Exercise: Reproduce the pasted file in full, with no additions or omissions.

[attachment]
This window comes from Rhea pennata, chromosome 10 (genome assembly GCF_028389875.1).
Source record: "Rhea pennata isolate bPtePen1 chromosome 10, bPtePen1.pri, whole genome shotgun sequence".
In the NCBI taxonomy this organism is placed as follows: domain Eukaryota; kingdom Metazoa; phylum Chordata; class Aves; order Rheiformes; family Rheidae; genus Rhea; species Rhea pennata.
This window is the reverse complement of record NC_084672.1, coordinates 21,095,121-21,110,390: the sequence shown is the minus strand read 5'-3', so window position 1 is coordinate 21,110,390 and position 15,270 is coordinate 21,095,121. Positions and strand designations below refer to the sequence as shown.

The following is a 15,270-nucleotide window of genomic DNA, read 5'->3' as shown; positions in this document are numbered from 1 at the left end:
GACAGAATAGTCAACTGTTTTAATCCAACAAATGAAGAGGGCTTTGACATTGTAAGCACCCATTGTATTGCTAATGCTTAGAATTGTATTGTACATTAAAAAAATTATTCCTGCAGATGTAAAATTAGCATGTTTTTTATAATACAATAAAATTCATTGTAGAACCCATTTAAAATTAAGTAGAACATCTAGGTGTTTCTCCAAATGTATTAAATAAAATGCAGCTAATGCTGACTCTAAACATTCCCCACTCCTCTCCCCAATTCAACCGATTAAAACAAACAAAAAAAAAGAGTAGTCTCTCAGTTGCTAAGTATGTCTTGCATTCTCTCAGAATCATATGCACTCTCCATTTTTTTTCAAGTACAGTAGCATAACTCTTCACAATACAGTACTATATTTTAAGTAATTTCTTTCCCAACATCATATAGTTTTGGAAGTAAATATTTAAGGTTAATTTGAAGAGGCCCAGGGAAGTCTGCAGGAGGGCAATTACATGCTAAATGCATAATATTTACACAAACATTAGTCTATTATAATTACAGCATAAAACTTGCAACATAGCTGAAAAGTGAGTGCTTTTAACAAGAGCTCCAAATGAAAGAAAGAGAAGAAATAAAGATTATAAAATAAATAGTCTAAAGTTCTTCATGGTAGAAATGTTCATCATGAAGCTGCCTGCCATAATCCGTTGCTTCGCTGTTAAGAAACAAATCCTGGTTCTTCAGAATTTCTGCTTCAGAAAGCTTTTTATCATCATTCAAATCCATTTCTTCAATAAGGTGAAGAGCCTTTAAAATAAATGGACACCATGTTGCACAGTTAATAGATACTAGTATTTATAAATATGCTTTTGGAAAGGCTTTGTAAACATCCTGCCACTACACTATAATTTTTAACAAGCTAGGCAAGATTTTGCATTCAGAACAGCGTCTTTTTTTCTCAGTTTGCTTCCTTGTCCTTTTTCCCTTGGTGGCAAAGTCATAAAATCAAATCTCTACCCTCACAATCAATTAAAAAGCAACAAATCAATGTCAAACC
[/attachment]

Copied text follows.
This window comes from Rhea pennata, chromosome 10 (genome assembly GCF_028389875.1).
Source record: "Rhea pennata isolate bPtePen1 chromosome 10, bPtePen1.pri, whole genome shotgun sequence".
In the NCBI taxonomy this organism is placed as follows: domain Eukaryota; kingdom Metazoa; phylum Chordata; class Aves; order Rheiformes; family Rheidae; genus Rhea; species Rhea pennata.
This window is the reverse complement of record NC_084672.1, coordinates 21,095,121-21,110,390: the sequence shown is the minus strand read 5'-3', so window position 1 is coordinate 21,110,390 and position 15,270 is coordinate 21,095,121. Positions and strand designations below refer to the sequence as shown.

The following is a 15,270-nucleotide window of genomic DNA, read 5'->3' as shown; positions in this document are numbered from 1 at the left end:
GACAGAATAGTCAACTGTTTTAATCCAACAAATGAAGAGGGCTTTGACATTGTAAGCACCCATTGTATTGCTAATGCTTAGAATTGTATTGTACATTAAAAAAATTATTCCTGCAGATGTAAAATTAGCATGTTTTTTATAATACAATAAAATTCATTGTAGAACCCATTTAAAATTAAGTAGAACATCTAGGTGTTTCTCCAAATGTATTAAATAAAATGCAGCTAATGCTGACTCTAAACATTCCCCACTCCTCTCCCCAATTCAACCGATTAAAACAAACAAAAAAAAAGAGTAGTCTCTCAGTTGCTAAGTATGTCTTGCATTCTCTCAGAATCATATGCACTCTCCATTTTTTTTCAAGTACAGTAGCATAACTCTTCACAATACAGTACTATATTTTAAGTAATTTCTTTCCCAACATCATATAGTTTTGGAAGTAAATATTTAAGGTTAATTTGAAGAGGCCCAGGGAAGTCTGCAGGAGGGCAATTACATGCTAAATGCATAATATTTACACAAACATTAGTCTATTATAATTACAGCATAAAACTTGCAACATAGCTGAAAAGTGAGTGCTTTTAACAAGAGCTCCAAATGAAAGAAAGAGAAGAAATAAAGATTATAAAATAAATAGTCTAAAGTTCTTCATGGTAGAAATGTTCATCATGAAGCTGCCTGCCATAATCCGTTGCTTCGCTGTTAAGAAACAAATCCTGGTTCTTCAGAATTTCTGCTTCAGAAAGCTTTTTATCATCATTCAAATCCATTTCTTCAATAAGGTGAAGAGCCTTTAAAATAAATGGACACCATGTTGCACAGTTAATAGATACTAGTATTTATAAATATGCTTTTGGAAAGGCTTTGTAAACATCCTGCCACTACACTATAATTTTTAACAAGCTAGGCAAGATTTTGCATTCAGAACAGCGTCTTTTTTTCTCAGTTTGCTTCCTTGTCCTTTTTCCCTTGGTGGCAAAGTCATAAAATCAAATCTCTACCCTCACAATCAATTAAAAAGCAACAAATCAATGTCAAACC